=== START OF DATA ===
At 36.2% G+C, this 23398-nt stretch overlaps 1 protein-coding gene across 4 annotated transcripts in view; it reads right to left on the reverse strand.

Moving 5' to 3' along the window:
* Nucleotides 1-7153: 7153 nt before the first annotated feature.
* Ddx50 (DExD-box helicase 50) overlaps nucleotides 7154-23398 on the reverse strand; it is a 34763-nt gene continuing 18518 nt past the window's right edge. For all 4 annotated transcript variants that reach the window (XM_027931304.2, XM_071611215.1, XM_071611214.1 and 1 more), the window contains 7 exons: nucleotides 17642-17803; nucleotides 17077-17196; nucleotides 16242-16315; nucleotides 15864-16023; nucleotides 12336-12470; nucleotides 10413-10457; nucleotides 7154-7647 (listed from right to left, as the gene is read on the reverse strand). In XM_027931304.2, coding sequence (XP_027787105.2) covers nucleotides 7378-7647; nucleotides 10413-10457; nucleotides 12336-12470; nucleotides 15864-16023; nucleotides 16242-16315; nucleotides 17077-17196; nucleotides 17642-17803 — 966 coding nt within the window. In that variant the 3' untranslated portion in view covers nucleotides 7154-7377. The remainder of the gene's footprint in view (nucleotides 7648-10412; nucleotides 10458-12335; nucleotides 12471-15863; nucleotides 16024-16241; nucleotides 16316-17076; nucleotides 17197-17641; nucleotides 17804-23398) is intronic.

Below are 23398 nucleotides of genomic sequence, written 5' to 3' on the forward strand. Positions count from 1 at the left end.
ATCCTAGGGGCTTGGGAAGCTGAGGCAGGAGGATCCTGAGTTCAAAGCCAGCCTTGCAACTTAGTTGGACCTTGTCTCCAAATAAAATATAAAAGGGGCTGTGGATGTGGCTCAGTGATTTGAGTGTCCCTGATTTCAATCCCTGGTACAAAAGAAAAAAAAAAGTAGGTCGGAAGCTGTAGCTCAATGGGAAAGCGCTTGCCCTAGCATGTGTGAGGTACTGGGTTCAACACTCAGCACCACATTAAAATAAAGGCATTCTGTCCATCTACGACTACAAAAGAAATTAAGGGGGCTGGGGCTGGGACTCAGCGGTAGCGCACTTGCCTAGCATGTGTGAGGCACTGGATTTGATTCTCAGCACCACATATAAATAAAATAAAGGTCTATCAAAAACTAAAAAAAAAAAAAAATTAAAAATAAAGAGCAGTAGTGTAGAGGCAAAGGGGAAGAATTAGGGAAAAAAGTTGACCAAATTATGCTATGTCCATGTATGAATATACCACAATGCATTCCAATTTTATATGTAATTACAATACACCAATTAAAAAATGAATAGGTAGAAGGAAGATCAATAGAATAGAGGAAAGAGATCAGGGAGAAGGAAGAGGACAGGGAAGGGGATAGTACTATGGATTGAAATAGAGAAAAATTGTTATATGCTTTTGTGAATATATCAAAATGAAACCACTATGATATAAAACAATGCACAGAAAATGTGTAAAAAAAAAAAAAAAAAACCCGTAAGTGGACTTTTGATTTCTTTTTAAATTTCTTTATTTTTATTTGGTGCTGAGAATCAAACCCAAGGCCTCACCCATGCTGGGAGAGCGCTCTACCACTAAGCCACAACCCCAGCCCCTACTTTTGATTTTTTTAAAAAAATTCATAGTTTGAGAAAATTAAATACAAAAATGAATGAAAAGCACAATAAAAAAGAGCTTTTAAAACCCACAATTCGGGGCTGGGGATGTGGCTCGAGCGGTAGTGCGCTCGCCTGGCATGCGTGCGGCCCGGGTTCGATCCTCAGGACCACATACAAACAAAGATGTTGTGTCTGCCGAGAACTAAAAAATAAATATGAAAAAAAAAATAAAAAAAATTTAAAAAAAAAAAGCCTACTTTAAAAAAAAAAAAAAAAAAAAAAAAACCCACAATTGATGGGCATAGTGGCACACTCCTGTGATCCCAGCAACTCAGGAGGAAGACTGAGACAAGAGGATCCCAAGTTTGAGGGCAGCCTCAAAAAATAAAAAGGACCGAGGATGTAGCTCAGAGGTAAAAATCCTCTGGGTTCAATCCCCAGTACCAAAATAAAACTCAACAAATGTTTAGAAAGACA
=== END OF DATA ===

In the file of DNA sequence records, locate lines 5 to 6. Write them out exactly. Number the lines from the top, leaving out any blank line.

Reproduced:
Below are 23398 nucleotides of genomic sequence, written 5' to 3' on the forward strand. Positions count from 1 at the left end.
ATCCTAGGGGCTTGGGAAGCTGAGGCAGGAGGATCCTGAGTTCAAAGCCAGCCTTGCAACTTAGTTGGACCTTGTCTCCAAATAAAATATAAAAGGGGCTGTGGATGTGGCTCAGTGATTTGAGTGTCCCTGATTTCAATCCCTGGTACAAAAGAAAAAAAAAAGTAGGTCGGAAGCTGTAGCTCAATGGGAAAGCGCTTGCCCTAGCATGTGTGAGGTACTGGGTTCAACACTCAGCACCACATTAAAATAAAGGCATTCTGTCCATCTACGACTACAAAAGAAATTAAGGGGGCTGGGGCTGGGACTCAGCGGTAGCGCACTTGCCTAGCATGTGTGAGGCACTGGATTTGATTCTCAGCACCACATATAAATAAAATAAAGGTCTATCAAAAACTAAAAAAAAAAAAAAATTAAAAATAAAGAGCAGTAGTGTAGAGGCAAAGGGGAAGAATTAGGGAAAAAAGTTGACCAAATTATGCTATGTCCATGTATGAATATACCACAATGCATTCCAATTTTATATGTAATTACAATACACCAATTAAAAAATGAATAGGTAGAAGGAAGATCAATAGAATAGAGGAAAGAGATCAGGGAGAAGGAAGAGGACAGGGAAGGGGATAGTACTATGGATTGAAATAGAGAAAAATTGTTATATGCTTTTGTGAATATATCAAAATGAAACCACTATGATATAAAACAATGCACAGAAAATGTGTAAAAAAAAAAAAAAAAAACCCGTAAGTGGACTTTTGATTTCTTTTTAAATTTCTTTATTTTTATTTGGTGCTGAGAATCAAACCCAAGGCCTCACCCATGCTGGGAGAGCGCTCTACCACTAAGCCACAACCCCAGCCCCTACTTTTGATTTTTTTAAAAAAATTCATAGTTTGAGAAAATTAAATACAAAAATGAATGAAAAGCACAATAAAAAAGAGCTTTTAAAACCCACAATTCGGGGCTGGGGATGTGGCTCGAGCGGTAGTGCGCTCGCCTGGCATGCGTGCGGCCCGGGTTCGATCCTCAGGACCACATACAAACAAAGATGTTGTGTCTGCCGAGAACTAAAAAATAAATATGAAAAAAAAAATAAAAAAAATTTAAAAAAAAAAAGCCTACTTTAAAAAAAAAAAAAAAAAAAAAAAAACCCACAATTGATGGGCATAGTGGCACACTCCTGTGATCCCAGCAACTCAGGAGGAAGACTGAGACAAGAGGATCCCAAGTTTGAGGGCAGCCTCAAAAAATAAAAAGGACCGAGGATGTAGCTCAGAGGTAAAAATCCTCTGGGTTCAATCCCCAGTACCAAAATAAAACTCAACAAATGTTTAGAAAGACA